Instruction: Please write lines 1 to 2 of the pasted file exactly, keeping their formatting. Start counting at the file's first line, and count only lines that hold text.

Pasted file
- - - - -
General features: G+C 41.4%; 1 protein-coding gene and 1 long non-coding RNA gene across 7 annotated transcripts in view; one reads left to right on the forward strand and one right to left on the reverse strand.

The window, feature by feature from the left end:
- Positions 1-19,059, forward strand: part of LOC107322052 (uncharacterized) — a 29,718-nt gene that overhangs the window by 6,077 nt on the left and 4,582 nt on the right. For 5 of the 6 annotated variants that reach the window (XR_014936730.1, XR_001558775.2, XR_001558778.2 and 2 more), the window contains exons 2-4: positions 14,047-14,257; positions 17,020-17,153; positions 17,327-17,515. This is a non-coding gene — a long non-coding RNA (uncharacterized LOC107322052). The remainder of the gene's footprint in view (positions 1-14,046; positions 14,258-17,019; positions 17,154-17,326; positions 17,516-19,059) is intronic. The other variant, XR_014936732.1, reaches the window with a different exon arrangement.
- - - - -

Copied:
General features: G+C 41.4%; 1 protein-coding gene and 1 long non-coding RNA gene across 7 annotated transcripts in view; one reads left to right on the forward strand and one right to left on the reverse strand.

The window, feature by feature from the left end: